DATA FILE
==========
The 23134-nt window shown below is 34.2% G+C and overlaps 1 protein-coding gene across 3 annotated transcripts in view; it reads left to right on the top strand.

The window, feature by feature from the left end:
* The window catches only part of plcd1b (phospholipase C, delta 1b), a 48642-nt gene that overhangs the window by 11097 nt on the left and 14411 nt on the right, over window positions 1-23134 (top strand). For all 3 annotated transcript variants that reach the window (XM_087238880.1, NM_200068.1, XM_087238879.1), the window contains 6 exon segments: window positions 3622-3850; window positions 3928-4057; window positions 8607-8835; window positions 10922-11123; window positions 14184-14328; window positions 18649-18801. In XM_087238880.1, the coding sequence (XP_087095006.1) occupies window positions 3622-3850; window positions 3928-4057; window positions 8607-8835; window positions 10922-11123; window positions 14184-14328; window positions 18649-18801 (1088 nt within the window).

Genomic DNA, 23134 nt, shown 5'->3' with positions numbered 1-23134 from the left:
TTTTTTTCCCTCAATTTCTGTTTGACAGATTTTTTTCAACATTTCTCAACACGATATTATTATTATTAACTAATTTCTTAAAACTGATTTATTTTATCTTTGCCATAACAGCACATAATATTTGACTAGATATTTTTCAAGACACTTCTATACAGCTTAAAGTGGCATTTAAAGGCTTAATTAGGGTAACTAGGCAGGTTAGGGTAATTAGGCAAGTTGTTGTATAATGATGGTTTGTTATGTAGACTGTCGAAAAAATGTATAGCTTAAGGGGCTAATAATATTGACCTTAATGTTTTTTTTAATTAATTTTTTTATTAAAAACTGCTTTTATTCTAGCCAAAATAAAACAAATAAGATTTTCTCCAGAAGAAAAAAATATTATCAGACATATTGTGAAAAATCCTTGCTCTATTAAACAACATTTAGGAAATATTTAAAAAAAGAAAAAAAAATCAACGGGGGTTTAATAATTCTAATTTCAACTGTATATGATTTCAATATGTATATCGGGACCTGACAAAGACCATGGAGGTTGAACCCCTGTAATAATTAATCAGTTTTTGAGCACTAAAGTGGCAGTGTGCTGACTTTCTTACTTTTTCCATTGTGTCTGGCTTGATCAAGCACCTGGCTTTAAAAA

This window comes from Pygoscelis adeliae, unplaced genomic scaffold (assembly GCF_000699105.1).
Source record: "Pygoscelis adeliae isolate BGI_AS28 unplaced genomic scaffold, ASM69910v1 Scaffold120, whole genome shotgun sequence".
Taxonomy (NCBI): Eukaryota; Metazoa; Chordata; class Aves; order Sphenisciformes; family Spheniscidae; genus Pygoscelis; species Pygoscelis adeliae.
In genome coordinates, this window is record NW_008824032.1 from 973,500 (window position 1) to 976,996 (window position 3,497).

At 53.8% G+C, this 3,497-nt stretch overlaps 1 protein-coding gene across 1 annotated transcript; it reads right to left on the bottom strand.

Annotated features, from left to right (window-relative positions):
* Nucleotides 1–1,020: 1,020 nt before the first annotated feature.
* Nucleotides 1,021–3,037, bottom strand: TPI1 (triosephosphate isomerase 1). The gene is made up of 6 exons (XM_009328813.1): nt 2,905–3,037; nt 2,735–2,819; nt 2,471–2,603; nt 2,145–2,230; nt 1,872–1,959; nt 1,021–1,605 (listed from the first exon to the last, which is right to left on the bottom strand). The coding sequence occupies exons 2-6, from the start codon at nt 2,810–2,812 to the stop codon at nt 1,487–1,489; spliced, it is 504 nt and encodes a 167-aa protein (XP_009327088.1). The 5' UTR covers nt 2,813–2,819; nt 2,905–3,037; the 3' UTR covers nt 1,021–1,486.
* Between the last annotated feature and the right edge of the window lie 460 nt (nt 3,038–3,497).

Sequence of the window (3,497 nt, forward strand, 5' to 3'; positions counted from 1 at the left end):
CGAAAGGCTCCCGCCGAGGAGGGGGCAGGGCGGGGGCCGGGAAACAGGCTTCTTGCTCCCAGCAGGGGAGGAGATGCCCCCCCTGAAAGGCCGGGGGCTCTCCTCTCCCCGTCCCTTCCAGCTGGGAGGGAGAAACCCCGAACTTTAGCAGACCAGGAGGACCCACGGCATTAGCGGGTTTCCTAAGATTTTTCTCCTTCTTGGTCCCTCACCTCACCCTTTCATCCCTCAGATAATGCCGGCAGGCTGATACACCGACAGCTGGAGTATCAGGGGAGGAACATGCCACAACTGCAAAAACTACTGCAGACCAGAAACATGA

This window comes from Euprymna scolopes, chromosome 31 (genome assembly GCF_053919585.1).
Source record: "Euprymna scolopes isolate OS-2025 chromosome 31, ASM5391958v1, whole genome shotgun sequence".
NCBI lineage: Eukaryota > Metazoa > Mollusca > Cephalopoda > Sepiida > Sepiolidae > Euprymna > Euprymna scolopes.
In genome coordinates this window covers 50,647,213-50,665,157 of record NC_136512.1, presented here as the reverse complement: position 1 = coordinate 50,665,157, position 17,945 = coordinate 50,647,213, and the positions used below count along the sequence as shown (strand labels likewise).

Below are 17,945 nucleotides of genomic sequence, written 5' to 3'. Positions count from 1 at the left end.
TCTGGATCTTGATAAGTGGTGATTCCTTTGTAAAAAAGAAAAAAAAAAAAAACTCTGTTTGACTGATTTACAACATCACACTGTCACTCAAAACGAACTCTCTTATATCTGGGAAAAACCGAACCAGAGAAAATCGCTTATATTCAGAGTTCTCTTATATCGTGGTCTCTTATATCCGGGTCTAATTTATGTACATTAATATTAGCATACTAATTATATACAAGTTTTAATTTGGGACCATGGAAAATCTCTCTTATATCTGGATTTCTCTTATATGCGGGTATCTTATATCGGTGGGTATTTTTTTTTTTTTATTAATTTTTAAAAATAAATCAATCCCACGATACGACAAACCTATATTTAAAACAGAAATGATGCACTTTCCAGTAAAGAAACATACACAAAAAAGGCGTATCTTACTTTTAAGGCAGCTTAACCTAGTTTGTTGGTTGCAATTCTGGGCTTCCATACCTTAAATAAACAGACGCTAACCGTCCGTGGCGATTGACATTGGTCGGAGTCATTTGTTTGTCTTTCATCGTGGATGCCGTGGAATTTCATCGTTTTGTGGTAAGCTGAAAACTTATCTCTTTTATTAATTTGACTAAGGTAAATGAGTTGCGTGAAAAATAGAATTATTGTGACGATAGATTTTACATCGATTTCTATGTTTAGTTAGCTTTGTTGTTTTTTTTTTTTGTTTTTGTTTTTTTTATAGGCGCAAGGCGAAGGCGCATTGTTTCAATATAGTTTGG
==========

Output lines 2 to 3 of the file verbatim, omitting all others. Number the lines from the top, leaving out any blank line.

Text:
The window, feature by feature from the left end:
* The window catches only part of plcd1b (phospholipase C, delta 1b), a 48642-nt gene that overhangs the window by 11097 nt on the left and 14411 nt on the right, over window positions 1-23134 (top strand). For all 3 annotated transcript variants that reach the window (XM_087238880.1, NM_200068.1, XM_087238879.1), the window contains 6 exon segments: window positions 3622-3850; window positions 3928-4057; window positions 8607-8835; window positions 10922-11123; window positions 14184-14328; window positions 18649-18801. In XM_087238880.1, the coding sequence (XP_087095006.1) occupies window positions 3622-3850; window positions 3928-4057; window positions 8607-8835; window positions 10922-11123; window positions 14184-14328; window positions 18649-18801 (1088 nt within the window).